Pla i Llevant – Mallorca
Area under vines:359 ha
Annual production: 11.100 hl
Pla i Llevant is one of the two growing areas on the island of Mallorca. It includes the vineyards in the eastern part. In contrast to Binissalem – the second D.O. Mallorca – Pla i Llevant has a larger number of grape varieties. In addition to the autochthonous Mallorcan varieties, there are also international varieties in the vineyards, which of course has sparked the enthusiasm of the winegrowers for experimentation.
In contrast to Binissalem, the winegrowers here do not have to adhere to minimum percentages, but can blend their wines according to their own tastes and preferences. Perhaps this is the reason for the meteoric rise of wines from the region. Since the foundation of the D.O. in 1999, a whole range of great cult wines has caused a sensation all over the world.
This wine-growing area on Mallorca is named after the town of Binissalem. The vineyards are located northeast of Palma in a hilly landscape, at an altitude of 120-300 metres above sea level. The Serra de Tramuntana mountain range protects the region from the humid and cold winds that blow here, especially in the winter months.
Manto Negro is the dominant grape variety, covering almost 50% of the Binissalem DO vineyard area. Cabernet Sauvignon has grown significantly in recent years and has become the second most important variety in the region. In order to make the importance of the Manto Negro clear, the red Binissalem must have a minimum proportion of 50% of this grape variety. White wines and rosés are also pressed.
DO Pla i Llevant
This area of cultivation extends from the centre of the island to its east coast. The climate here is Mediterranean and the vineyards are at an average altitude of 100 metres above sea level.
White and red wines are produced. Traditionally the local varieties Moll (Prensal Blanc), Fogoneu, Callet and Manto Negro are used. For some years now, international varieties such as Chardonnay, Cabernet Sauvignon and Syrah have been added to the range of DO Pla i Llevant grape varieties.
Wine from Mallorca
Wine growing in Mallorca has a long history. The Romans were the first to bring wine to Mallorca in the first century. Only with the conquest of the Moors, it officially came to an end with the cultivation of wine. The religion of the Moors prohibited the consumption of alcohol. But not everyone kept to it and there were still vineyards. The grapes were not only used to make wine, but were also dried as raisins and a foodstuff. When Mallorca fell to Jaume I, wine-growing was promoted and licenses for wine-growing were distributed. The vineyards were concentrated around Bunyola, Valldemossa, Felanitx, Manacor and Binissalem. At that time the Aragonese and Castilian royal courts liked to drink Mallorcan wines. The white wine of the Malvasian grape was particularly popular. This was also used for a long time as a wine for masses in the churches. Even Archduke Ludwig Salvator was one of the patrons of this wine. On his first estate S’Estaca, which today belongs to Micheal Douglas, he cultivated the wine. But not everyone found taste in the wine from Mallorca. Some said that the wine could perforate table tops.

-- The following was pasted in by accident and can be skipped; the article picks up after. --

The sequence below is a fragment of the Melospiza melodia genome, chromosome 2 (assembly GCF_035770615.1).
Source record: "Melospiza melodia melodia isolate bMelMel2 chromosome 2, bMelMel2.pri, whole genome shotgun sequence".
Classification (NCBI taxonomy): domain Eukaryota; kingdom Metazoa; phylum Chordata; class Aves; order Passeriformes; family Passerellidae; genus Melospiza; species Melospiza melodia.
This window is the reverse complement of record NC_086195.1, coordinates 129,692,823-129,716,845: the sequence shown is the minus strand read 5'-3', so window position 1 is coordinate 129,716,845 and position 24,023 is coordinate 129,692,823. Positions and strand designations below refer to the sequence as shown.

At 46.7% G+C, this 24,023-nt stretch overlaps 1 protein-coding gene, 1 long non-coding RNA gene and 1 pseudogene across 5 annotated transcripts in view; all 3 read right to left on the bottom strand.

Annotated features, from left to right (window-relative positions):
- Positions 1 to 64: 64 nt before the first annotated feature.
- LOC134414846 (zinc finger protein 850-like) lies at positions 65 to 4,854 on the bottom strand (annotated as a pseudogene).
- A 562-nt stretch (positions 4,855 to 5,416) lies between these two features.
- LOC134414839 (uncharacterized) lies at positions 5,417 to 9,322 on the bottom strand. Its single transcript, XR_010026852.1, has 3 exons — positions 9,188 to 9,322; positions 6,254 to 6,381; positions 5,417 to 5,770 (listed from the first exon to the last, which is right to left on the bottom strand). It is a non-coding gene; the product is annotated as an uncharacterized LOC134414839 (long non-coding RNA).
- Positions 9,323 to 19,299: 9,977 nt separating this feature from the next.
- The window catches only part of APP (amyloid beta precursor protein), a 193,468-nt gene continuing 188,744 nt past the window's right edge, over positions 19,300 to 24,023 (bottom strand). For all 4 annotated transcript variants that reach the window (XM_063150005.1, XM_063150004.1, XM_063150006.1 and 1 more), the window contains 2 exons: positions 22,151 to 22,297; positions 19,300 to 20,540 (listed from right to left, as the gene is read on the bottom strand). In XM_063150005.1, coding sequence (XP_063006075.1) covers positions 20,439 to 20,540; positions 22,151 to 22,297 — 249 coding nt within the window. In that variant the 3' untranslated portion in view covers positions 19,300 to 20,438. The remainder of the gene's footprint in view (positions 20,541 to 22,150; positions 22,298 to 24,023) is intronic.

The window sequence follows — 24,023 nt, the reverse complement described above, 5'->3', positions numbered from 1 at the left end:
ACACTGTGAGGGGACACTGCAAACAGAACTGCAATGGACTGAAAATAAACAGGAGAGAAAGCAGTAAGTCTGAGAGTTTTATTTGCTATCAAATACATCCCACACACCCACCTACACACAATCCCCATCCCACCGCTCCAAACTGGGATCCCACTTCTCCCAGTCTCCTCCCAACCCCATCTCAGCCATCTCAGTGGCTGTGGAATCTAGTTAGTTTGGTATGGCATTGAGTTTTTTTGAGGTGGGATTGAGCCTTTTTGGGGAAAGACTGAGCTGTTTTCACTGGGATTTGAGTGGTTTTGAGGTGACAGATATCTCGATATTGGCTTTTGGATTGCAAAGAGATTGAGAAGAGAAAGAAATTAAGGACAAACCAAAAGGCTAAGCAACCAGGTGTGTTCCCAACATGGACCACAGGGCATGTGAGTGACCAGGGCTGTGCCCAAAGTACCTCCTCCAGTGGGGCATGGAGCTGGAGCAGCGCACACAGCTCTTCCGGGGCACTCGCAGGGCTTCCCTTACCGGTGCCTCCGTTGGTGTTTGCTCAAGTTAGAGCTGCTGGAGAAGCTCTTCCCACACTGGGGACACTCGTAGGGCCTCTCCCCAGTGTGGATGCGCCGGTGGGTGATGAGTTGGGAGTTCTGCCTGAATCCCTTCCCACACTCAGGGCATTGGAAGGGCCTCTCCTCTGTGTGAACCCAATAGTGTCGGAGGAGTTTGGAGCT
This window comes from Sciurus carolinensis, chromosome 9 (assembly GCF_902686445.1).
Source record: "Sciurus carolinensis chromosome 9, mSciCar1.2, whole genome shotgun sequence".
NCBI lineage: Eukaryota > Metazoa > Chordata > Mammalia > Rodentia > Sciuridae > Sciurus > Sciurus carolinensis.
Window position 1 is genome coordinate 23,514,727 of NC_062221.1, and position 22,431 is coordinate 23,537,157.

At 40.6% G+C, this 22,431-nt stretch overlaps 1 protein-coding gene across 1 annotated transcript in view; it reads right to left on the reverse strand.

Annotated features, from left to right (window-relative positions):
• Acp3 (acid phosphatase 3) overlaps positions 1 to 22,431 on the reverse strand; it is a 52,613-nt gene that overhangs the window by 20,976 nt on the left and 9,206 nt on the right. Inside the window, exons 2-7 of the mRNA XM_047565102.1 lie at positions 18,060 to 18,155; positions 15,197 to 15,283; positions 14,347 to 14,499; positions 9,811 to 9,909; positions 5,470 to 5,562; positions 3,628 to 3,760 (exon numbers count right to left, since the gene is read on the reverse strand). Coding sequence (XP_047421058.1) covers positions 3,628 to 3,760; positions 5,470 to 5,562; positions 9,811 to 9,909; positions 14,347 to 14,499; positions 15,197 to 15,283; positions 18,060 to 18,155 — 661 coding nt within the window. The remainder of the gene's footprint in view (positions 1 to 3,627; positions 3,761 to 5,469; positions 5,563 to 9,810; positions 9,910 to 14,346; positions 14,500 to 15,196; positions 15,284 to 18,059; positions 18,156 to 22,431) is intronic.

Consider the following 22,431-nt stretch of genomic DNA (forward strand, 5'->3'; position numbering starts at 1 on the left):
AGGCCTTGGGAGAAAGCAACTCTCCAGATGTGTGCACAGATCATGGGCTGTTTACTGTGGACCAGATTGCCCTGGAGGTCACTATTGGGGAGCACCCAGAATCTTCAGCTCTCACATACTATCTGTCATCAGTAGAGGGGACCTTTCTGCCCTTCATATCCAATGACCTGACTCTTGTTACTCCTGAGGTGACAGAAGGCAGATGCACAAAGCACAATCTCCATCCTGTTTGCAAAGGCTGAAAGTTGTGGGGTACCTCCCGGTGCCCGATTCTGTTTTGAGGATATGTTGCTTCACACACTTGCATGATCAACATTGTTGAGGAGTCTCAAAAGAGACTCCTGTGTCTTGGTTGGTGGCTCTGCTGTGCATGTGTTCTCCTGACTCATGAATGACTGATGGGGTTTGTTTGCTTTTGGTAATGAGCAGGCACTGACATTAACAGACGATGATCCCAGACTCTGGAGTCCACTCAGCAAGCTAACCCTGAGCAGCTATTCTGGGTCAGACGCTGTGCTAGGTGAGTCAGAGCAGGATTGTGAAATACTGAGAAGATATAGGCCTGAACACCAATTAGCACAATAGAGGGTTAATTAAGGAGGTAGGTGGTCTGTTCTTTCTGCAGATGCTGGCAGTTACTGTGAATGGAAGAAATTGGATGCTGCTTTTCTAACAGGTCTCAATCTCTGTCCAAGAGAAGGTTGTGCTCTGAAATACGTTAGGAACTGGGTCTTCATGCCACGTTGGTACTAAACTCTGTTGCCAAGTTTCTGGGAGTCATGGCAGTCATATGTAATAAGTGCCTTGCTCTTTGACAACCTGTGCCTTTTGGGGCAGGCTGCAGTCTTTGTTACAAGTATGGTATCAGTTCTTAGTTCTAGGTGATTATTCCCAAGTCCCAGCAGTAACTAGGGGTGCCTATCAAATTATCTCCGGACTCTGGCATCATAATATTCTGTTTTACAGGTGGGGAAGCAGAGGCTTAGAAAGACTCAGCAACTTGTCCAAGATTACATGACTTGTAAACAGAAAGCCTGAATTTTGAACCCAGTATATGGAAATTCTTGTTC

So the wine production of Mallorca remained constant for a long time. It had its heyday in the 19th century. One reason was that between 1850 and 1875 many vineyards in Europe fell victim to phylloxera. The demand for Mallorcan wine increased because Mallorca was still spared from phylloxera.
The winegrowers on Mallorca hardly lagged behind with their production. During this period, towns such as Binissalem and Felanitx became rich. Mallorca had its own fleet of ships to export the wine. But with these ships also the phylloxera found the way to Mallorca around 1880 and made the wine cultivation the garaus. Many farmers switched to almonds. It took many years, until some winegrowers cultivated wine again. Binissalem is the only wine-growing area on Mallorca to have been awarded the D.O.C. (Denominació de Origen Controlada) certificate. One changed to the Manto Negro grape, which produces a red wine. In the 60’s a new industry developed, tourism. Many islanders could earn more money here. Investors also needed land to build hotels. For many winegrowers the temptation was great to get a lot of money for their land. The production of wine went back so far that the export was no longer worthwhile. The wine from Mallorca is only consumed on the island and not exported.
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